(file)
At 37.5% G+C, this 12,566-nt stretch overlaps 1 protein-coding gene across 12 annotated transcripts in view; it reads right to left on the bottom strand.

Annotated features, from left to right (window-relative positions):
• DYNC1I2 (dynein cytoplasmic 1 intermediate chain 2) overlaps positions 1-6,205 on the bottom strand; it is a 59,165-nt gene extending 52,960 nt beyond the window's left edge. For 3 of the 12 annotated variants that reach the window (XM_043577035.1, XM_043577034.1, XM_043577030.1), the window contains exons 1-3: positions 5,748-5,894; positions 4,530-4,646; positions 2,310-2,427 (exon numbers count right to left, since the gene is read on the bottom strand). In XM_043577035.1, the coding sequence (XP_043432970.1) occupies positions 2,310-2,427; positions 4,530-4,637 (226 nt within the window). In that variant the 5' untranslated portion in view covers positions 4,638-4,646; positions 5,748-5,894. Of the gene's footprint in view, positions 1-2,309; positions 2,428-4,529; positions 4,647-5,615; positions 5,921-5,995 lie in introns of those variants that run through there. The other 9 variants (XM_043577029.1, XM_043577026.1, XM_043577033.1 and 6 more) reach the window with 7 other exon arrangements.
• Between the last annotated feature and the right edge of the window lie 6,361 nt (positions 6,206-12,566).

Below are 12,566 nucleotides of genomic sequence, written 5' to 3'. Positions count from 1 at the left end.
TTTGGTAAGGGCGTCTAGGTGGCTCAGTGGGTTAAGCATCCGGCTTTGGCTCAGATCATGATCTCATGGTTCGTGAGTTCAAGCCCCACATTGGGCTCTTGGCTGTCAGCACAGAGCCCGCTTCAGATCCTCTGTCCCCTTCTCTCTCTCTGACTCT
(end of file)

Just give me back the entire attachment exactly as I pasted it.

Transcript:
At 37.5% G+C, this 12,566-nt stretch overlaps 1 protein-coding gene across 12 annotated transcripts in view; it reads right to left on the bottom strand.

Annotated features, from left to right (window-relative positions):
• DYNC1I2 (dynein cytoplasmic 1 intermediate chain 2) overlaps positions 1-6,205 on the bottom strand; it is a 59,165-nt gene extending 52,960 nt beyond the window's left edge. For 3 of the 12 annotated variants that reach the window (XM_043577035.1, XM_043577034.1, XM_043577030.1), the window contains exons 1-3: positions 5,748-5,894; positions 4,530-4,646; positions 2,310-2,427 (exon numbers count right to left, since the gene is read on the bottom strand). In XM_043577035.1, the coding sequence (XP_043432970.1) occupies positions 2,310-2,427; positions 4,530-4,637 (226 nt within the window). In that variant the 5' untranslated portion in view covers positions 4,638-4,646; positions 5,748-5,894. Of the gene's footprint in view, positions 1-2,309; positions 2,428-4,529; positions 4,647-5,615; positions 5,921-5,995 lie in introns of those variants that run through there. The other 9 variants (XM_043577029.1, XM_043577026.1, XM_043577033.1 and 6 more) reach the window with 7 other exon arrangements.
• Between the last annotated feature and the right edge of the window lie 6,361 nt (positions 6,206-12,566).

Below are 12,566 nucleotides of genomic sequence, written 5' to 3'. Positions count from 1 at the left end.
TTTGGTAAGGGCGTCTAGGTGGCTCAGTGGGTTAAGCATCCGGCTTTGGCTCAGATCATGATCTCATGGTTCGTGAGTTCAAGCCCCACATTGGGCTCTTGGCTGTCAGCACAGAGCCCGCTTCAGATCCTCTGTCCCCTTCTCTCTCTCTGACTCT